In 2017, it is likely that no other water story grabbed as many headlines in California and across the country as the flood incident at Oroville Dam, the centerpiece of the State Water Project and its largest water storage facility.
On our upcoming Northern California Tour, we will spend time at the Oroville Dam visitor’s center and meet with California Department of Water Resources staff. You’ll see drone footage from February’s flood incident, learn the engineering background on what led to it, and hear about plans to stabilize the spillway before the next winter storms and to finalize repairs by 2018.
The Water Education Foundation is gearing up to mark its 40th anniversary on Oct. 26, 2017 as a widely respected nonprofit that provides factual information on water issues in California and across the West.
Starting today, follow us on Twitter or Facebook as we countdown to our celebration with historical snippets and photos each Thursday (#tbt, aka throwback Thursday) using the hashtag #40YearsStrong
The Water Education Foundation is the California coordinator of Project WET (Water Education for Teachers), an international, award-winning nonprofit water education program and publisher.
California Project WET works with water agencies, water research scientists, professors of teacher education and after-school program directors to provide high-quality professional development trainings for K-12 educators working in and out of the classroom.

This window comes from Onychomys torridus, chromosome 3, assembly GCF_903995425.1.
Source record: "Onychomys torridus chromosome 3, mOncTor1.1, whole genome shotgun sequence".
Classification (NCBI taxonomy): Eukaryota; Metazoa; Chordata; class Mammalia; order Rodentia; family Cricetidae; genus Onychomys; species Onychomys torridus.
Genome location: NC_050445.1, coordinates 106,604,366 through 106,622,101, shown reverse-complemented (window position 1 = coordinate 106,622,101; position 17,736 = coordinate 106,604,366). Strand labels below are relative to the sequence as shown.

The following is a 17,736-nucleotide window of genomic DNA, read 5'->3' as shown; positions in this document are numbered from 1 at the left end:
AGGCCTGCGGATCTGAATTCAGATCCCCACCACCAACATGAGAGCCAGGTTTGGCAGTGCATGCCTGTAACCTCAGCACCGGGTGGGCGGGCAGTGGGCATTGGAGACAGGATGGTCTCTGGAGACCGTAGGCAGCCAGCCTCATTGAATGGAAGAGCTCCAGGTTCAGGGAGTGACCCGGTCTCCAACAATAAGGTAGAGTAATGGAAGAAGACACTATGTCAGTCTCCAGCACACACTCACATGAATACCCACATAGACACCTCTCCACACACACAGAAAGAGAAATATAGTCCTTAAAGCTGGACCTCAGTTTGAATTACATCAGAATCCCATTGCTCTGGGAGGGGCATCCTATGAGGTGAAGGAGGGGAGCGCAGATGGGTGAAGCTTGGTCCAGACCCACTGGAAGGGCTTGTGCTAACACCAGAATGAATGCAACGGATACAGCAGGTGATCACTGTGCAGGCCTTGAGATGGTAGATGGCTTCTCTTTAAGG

Restoration practitioners, Delta landowners, regulators and others are invited to attend a free July 25 workshop to help test-run and develop a user’s guide to Delta restoration based on the Delta Landscapes Project.
The Delta Landscapes Project (funded by the California Department of Fish & Wildlife) seeks ways to achieve better restoration results by understanding how the natural systems in the Delta originally functioned during the early 1800s, before the California Gold Rush and subsequent landscape-level changes.
Sixty percent of California’s developed water supply originates high in the Sierra Nevada. Thus, the state’s water supply is largely dependent on the health of Sierra forests, which are suffering from ecosystem degradation, drought, wildfires and widespread tree mortality.
Join us as we head into the Sierra foothills and the mountains to examine water issues that happen upstream but have dramatic impacts downstream and throughout California.
Learn about land subsidence problems caused by groundwater pumping in the San Joaquin Valley and what is being done to monitor the critical conditions at a free briefing Aug. 16 at Fresno State.
Land subsidence caused by groundwater pumping has resulted in subsidence rates in excess of 1 foot per year in some parts of the region, putting state and federal aqueducts and flood control structures at risk of damage.
The Summer 2017 California Project WET Gazette is “live” on the Water Education Foundation website.
Water is flowing forth from the Sierra Nevada, as a record setting snowpack begins to melt into a record setting flow of liquid propelled downhill by gravity. How to better capture, store and release more of this water from abundant storm years has been a big topic of discussion among California water managers and water user groups over our past decade of multi-year droughts, punctuated by a great deluge of precipitation in a single water year.
Our annual Bay-Delta Tour, June 14-16, has only a handful of seats remaining.
This comprehensive look at the hub of California’s water systems is an amazing opportunity to get a behind-the-scenes understanding of efforts to maintain water supplies, water quality, farming, levee integrity, habitat for endangered species, and many other topics. You’re accompanied by experts every step of the way and granted access to facilities that are generally closed to the public.